The Real Issue With Magnum Condoms

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For the sake of conversation, I’m just going to come right out and say it.

I wear Magnum condoms. Have been for years. It’s a secret I’m both proud to share and shy to reveal. One time, my mom was visiting me at my apartment, and while she was helping me clean up, she found a Magnum wrapper. To this day, I don’t know if I was embarrassed by the fact that she found an empty wrapper or that the wrapper itself was of the shiny gold variety.

Like most men of color, I wear the Magnum not just as a precautionary matter, but also as a badge of honor. But after reading an article in today’s New York Times on a new advertising campaign Trojan (the company that distributes Magnums) is launching with Ludacris and Magnums, I’m beginning to feel a little differently; that maybe my Magnum purchases are not a big deal?

To wit here’s a quote from the story by Jim Daniels, vice president of marketing at Trojan:

“The Magnum brand is viewed as a positive lifestyle badge and positive symbol,” Mr. Daniels said. “And people are proud to show they have a Magnum condom — the large size really connotes a sense of ‘above-average prowess,’ let’s call it.”

But as the story’s writer, Andrew Adam Newman points out later, the Magnum is only connoting a myth.

For all the connotations, however, it turns out that Magnum is not so large. It is the same length as standard condoms, with the same circumference at its base, Mr. Daniels said. “Some people feel more comfortable with that width, but you don’t have to be an overly endowed man to use a Magnum and enjoy it,” he added.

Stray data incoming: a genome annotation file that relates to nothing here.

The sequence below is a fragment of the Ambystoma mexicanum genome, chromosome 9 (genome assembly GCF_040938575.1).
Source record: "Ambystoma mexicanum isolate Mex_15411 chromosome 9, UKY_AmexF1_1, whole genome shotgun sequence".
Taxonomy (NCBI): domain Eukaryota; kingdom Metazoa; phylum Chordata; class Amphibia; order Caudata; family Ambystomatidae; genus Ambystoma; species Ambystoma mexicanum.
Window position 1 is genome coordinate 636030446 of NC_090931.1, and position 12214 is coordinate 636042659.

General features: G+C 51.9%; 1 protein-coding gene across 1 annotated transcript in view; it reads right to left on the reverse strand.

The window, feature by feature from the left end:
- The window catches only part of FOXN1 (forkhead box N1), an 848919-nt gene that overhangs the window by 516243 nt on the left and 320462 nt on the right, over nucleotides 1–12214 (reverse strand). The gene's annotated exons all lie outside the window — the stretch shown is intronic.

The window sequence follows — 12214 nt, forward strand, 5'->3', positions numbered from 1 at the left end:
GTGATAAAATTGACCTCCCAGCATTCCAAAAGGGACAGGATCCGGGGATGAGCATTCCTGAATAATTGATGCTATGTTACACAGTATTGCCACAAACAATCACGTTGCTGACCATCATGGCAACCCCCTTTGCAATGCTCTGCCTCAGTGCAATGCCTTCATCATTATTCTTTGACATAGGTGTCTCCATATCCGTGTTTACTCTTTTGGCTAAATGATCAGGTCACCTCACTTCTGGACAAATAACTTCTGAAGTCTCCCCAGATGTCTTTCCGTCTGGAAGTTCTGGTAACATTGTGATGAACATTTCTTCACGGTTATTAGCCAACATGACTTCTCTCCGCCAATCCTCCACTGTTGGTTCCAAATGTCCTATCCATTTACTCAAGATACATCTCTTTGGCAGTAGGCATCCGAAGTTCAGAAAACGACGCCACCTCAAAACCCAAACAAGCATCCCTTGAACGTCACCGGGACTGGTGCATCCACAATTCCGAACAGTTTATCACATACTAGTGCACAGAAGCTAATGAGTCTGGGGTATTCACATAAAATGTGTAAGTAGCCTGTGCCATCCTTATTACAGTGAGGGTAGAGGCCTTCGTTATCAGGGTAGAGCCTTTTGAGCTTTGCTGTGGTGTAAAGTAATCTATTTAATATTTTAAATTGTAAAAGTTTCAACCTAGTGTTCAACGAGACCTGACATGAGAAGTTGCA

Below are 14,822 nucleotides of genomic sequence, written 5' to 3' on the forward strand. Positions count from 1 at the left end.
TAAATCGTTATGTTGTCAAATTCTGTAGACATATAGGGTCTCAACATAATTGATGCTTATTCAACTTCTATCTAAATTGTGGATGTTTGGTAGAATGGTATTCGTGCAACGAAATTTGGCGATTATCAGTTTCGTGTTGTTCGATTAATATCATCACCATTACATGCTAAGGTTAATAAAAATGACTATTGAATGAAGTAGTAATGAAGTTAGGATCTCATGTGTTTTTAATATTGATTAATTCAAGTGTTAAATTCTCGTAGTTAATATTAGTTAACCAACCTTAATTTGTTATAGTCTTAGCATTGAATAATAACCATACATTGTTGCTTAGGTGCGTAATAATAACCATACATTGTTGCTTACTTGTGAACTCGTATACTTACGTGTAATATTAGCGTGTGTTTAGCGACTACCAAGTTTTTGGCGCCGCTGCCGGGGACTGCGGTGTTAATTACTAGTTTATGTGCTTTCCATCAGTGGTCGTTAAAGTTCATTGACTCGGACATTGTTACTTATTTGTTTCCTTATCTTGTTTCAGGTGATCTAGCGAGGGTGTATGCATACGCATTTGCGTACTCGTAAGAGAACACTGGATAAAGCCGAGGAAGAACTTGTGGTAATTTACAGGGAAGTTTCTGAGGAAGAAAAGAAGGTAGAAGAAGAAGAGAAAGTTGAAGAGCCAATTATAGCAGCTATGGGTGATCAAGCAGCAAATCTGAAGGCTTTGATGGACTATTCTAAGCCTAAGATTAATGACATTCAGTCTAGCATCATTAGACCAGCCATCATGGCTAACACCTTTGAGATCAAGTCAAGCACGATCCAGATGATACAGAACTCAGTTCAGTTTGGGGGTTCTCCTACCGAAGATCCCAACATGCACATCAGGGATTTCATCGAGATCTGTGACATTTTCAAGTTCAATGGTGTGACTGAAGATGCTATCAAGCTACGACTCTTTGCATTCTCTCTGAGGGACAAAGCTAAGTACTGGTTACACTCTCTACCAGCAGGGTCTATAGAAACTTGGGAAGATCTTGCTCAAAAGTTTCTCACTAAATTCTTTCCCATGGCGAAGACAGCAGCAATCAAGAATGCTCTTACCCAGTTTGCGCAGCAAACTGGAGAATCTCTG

My jaw dropped the minute I read this.

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As someone who always prided himself as a Magnum man (not a Trojan man, a Magnum one), I feel like I’ve been given the okey-doke. Here I was for all these years thinking I had something special as evidenced by my big black box of golden wrapped contraceptives, only to find out there’s really nothing special about them at all. The only real magical power they have is preventing pregnancy, which is the same magical powers all condoms have, with mixed results.

The question is now since I know the truth about Magnums, do I continue to use them on the humble? My answer is a simple yes.

If there was one thing I always appreciated about Trojan, it is how deliberate they have been in targeting the very community that needs condoms. Just look at the packaging. The big black boxes, the shiny golden wrappers? Magnum condoms are packaged like Escalades. Anytime I have gone to a hip-hop themed event with Trojan as its sponsor, I see Magnum condoms practically everywhere for the taking. As the Times article notes, hip-hop music has played a huge role in the growth of Magnums (pun (sort of) iintended), and it is why Trojan has launched their Magnumlivelarge.com campaign, with Ludacris as its spokesperson.

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At the center of the campaign is a contest, where participants go to MagnumLiveLarge.com to download base tracks, then record their own Magnum-themed lyrics and upload their entries. Visitors to the site will vote for their favorites, with the winner receiving $5,000 and a trip to Birthday Bash, a hip-hop festival on June 19 in Atlanta. At the show, the winner will be brought onstage by Ludacris and congratulated.

Is this an example of stereotyping? Absolutely, at it’s finest. But not to be alarmed, people. This is what we call positive stereotyping. Like Asians are always considered to be good at math, African-American men are commonly stereotyped with the tag of being well-endowed, and it’s a stereotype we are more than hap

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